Iván Cervantes recently achieved a Guinness World Record for “the greatest distance on a motorcycle in 24 hours (individual).” Cervantes broke the previous record of 2,116.39 miles with a new record of 2,493.28 miles on a Triumph Tiger 1200 GT Explorer. Cervantes made this attempt on the 7.8-mile long High-Speed Ring at the Nardò Technical Center in Italy on April 29, 2023, and the attempt was witnessed by an official Guinness World Records adjudicator.
The previous record was set by American Carl Reese on February 26, 2017. Reese rode 2,116.39 miles in 24 hours with an average speed of 88.2 mph. Cervantes broke Reese’s record with five hours to spare, adding another 376.6 miles.
This Guinness World Record isn’t the first of Iván Cervantes’ achievements. He’s also a five-time Enduro World Champion, a 21-time Spanish Enduro Champion, and a five-time Spanish Motocross Champion. In 2021, Cervantes became an off-road ambassador for Triumph Motorcycles to help the company develop its range of motocross and dual-sport motorcycles.
The Tiger 1200 GT Explorer that Cervantes used during the attempt was straight from the production line of Triumph’s factory in the UK. The bike received no modifications or changes, except for a break-in run and first service before the attempt.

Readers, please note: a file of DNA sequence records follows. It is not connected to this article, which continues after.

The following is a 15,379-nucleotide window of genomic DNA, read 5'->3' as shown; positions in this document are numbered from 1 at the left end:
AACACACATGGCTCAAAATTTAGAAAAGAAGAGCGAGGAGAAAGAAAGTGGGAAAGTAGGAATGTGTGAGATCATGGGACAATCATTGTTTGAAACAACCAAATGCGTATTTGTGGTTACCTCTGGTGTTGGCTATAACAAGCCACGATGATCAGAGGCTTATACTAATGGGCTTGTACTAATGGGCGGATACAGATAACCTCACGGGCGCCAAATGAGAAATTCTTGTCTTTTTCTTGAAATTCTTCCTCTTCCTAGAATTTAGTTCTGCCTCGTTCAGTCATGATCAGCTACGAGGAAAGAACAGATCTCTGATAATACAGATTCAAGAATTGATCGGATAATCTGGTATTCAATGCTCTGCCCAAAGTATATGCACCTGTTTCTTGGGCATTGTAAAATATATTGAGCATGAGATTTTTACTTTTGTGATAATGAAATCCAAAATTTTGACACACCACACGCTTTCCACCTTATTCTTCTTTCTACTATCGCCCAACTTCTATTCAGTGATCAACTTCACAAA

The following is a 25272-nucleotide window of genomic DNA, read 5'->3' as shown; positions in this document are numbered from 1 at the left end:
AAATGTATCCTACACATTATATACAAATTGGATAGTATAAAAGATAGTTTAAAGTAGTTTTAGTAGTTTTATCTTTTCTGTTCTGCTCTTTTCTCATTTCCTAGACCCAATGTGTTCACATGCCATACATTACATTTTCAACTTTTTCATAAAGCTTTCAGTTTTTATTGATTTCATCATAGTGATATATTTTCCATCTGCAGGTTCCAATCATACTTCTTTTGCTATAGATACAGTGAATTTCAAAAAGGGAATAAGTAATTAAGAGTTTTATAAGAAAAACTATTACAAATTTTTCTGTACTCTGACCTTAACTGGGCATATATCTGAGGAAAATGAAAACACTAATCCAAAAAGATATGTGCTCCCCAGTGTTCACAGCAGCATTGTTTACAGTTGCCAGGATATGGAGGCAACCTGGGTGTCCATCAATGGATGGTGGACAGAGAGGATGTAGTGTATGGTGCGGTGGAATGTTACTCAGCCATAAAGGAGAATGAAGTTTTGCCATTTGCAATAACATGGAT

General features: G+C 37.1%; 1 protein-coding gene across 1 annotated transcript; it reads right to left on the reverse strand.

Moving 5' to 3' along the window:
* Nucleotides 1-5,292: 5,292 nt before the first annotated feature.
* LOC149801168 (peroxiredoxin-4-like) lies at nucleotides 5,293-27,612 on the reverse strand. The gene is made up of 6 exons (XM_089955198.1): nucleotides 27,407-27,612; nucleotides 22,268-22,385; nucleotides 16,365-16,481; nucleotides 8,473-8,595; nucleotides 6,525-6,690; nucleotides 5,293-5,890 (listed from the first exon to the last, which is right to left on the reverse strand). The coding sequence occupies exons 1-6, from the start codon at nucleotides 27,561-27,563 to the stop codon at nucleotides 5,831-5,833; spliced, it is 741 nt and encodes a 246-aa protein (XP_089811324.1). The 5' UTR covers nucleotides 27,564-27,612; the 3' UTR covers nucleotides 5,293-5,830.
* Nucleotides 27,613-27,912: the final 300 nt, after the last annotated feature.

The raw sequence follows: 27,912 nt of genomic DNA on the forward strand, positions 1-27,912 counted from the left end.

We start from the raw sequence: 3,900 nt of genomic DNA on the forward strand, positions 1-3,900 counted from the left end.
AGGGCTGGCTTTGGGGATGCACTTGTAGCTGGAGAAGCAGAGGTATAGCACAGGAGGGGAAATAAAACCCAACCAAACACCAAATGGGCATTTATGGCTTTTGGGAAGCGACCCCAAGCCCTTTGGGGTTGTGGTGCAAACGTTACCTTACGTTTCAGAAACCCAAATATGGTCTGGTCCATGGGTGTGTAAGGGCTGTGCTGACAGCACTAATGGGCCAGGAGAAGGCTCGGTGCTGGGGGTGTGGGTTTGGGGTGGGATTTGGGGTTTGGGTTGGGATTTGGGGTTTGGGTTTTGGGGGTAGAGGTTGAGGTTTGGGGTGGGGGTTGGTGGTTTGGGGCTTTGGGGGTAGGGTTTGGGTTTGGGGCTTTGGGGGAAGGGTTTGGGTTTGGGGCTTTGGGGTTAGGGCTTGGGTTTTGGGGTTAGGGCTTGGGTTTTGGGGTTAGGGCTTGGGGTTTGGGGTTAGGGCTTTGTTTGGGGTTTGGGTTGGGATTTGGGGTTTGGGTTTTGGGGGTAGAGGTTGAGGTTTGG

“Iván’s achievement in taking the Guinness World Records title on the Tiger 1200 is simply incredible,” said Nick Bloor, CEO of Triumph. “His determination and perseverance have led him not only to beat the existing record, but to add almost 20% to the distance traveled in 24 hours.”
The Tiger has a few features that helped Cervantes accomplish this record. The bike not only needs to be able to run for 24 straight hours without taking too many breaks, it also has to be able to keep the rider comfortable enough for riding for 24 hours. The 8.93-gallon fuel tank helped keep fuel breaks down (Cervantes stopped to refuel every 17-18 laps on the 7.8-mile long track). The windshield, heated grips and seat, and LED lights for nighttime riding helped keep Cervantes in the saddle for long stretches of time, and they were especially helpful when night fell and rain started. Throughout the attempt, the only service the bike received other than refueling was a planned tire change hallway through.
“For sure, the hardest part was the weather, because it started to rain,” said Cervantes, “but this bike has a very big screen and excellent protection, which helped me a lot. It is a very special bike for me. It’s not easy to ride for 24 hours in a row but, in the end, the record is mine with this amazing bike!”
In order to beat the record, Cervantes rode at speeds of over 124 mph with an average speed o 104 mph over the 24 hours. He beat the record with 5 hours to spare, but instead of getting some much-needed rest, he kept going to add 376.6 miles onto the record.
For a look at what the attempt was like, check out the 18-minute documentary below.